Wednesday, April 6, 2011

Open Kimonos and Bureaucratic Titans: Making Army Net Zero Work

In the spirit of the “open kimono” the Army opened up last week to reveal…..another kimono. On 5 April the Assistant Secretary of the Army for Installations, Energy and Environment, Ms. Katherine Hammack and the Deputy Assistant Secretary of the Army for Energy and Partnership held a bloggers roundtable. The purpose of the event was to discuss the announcement of the installations selected in the Net Zero Energy, Water and Waste competition. Plan is for five in each of the three categories. The goal is to accomplish this by 2020. Ms. Hammack stated that she would announce the winners on 19 April at the AUSA ILW Army Installations Symposium and Exposition. The news here is how this program is to be funded.Existing Authorities!

Ok, no real shocker there. This is recognition of the need to accomplish the task with dwindling resources. The challenge will be to streamline the processes to be able to get to the Net Zero goals by 2020. From the vision statement, the Army said:
The Army is leveraging available authorities for private sector investment, including using power purchase agreements (PPA), enhanced-use leases (EUL), energy savings performance contracts (ESPC), and utilities energy service contracts (UESCs) as tools to achieve these objectives.
Third party financing has many obstacles. PPAs require cooperation of the utilities and electricity produced at competitive rates. EULs require a PPA to work and PPA may not be economic. ESPCs require measurement and verification performed by the same vendor who performed the work, a bit off putting for some commanders. UESCs require no M&V at all. All physical work done on federal property requires National Environmental Policy Act (NEPA) work, which if left to the contractor, increases the cost of the project (if the government picks up work it can be done cheaper and faster). An example of the contractor having to bite that bullet is the Fort Irwin effort. In that case, an EUL is used, coupled with a PPA. According to a U.S. Army Corps of Engineers' paper, this $2 billion/13 year 500MW solar project, begun in December 2008 is now in the second year of what is hoped to be a two year NEPA permitting process.

Granted that this is a HUGE project, it still takes four to five years to get to the point that a shovel goes into the ground. That will be true of any size project. A current UESC with which I am very familiar, has been ongoing for two years without dirt moving. Of course we are looking for agility in a partnership between utilities and the government, two of the largest bureaucracies on the planet. ESPCs are already awarded contracts to sixteen large companies and small business nips at their heels to get noticed and for the opportunity for scraps of work. ESPCs and UESCs are Department of Energy contracts and streamlining them must come from DOE. According to the ASA’s office, they are working very closely with DOE on this. Seems as if Mr. Kidd still has friends at FEMP!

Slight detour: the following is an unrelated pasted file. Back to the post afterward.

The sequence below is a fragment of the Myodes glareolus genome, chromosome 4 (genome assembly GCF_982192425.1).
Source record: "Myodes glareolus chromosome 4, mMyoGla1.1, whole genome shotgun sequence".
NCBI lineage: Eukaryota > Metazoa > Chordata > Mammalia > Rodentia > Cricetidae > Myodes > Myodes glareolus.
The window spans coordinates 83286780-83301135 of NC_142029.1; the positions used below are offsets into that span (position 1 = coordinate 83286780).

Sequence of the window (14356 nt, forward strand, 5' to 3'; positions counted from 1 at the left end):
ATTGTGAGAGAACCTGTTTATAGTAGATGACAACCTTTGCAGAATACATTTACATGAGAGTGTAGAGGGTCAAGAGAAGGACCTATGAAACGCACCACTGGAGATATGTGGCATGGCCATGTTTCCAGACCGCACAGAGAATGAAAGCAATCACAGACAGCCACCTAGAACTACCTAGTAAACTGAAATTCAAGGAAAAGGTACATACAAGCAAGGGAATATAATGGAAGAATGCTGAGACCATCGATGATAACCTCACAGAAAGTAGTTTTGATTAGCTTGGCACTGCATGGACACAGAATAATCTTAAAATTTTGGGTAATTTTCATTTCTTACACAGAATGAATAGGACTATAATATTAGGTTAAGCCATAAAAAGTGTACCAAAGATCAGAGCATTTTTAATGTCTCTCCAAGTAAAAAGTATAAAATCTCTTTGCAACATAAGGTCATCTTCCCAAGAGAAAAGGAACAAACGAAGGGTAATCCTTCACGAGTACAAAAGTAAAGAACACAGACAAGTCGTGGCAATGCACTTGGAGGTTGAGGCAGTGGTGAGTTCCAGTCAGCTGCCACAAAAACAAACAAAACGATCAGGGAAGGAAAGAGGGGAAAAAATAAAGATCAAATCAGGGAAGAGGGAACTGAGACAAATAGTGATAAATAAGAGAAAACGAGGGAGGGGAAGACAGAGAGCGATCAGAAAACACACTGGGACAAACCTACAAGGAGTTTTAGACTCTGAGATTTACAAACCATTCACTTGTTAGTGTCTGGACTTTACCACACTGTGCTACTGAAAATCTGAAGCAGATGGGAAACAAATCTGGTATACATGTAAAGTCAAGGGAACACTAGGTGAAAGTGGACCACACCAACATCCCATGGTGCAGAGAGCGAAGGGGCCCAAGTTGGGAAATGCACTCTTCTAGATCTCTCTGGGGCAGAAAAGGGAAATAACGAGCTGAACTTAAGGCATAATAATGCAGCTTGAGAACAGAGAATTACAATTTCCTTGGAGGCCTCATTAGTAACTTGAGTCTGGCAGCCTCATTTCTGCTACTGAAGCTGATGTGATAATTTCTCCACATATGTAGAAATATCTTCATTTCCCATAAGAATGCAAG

The Army has consolidated operational and installation energy policy under Ms. Hammack. Unity of command is always a good idea. The challenge comes in the execution. Policy charts the course, but the hand on the tiller must be an implementer. For installation energy, that is clearly LTG Lynch, CG of IMCOM…. or LTG Van Antwerp, USACOE if it is new construction.

On the operational side, the Army has no central focus. It must be divided up among the various acquisition entities that move at their own institutional pace. Recently the ASD, OEPP touted the deployment of the Advanced Medium Mobile Power Sources (AMMPS) as a great energy savings tool, which it will be. But, the AMMPS has been in PM, Mobile Electric Power’s product development line over a decade. It is difficult to find an energy innovation deployed by the Army since Marine General Zilmer asked for some help in 2006. Unless there is an organization with a uniformed lead, execution will continue to seriously lag policy. Dan Nolan

Undefined Acronyms:
AUSA: Association of the United States Army
ILW: Institute of Land Warfare
PM: Program Manager
IMCOM: Installation Management Command
FEMP: Federal Energy Management Program


Jeremy said...

I've been following your updates for the past few months and want to thank you for your work.

As a civilian, though, I can find it sometimes daunting to wade through all the abbreviations you use. Perhaps something of a glossary could be useful?


Dan Nolan said...

Great comment. Have added a section at the end for previously undefined acronyms. Additionally, added a correction to the definition of NEPA. Should be the National Environmental Policy (not Protection) Act.

Keep 'em coming. Dan

lach.litwer said...


Great blog, I enjoy reading your insights and analysis. One point of clarification, I don't believe it's correct that ESPCs require the M&V to be done by the same company which did the work. In fact, my understanding is that M&V is supposed to be done independently (which makes way more sense).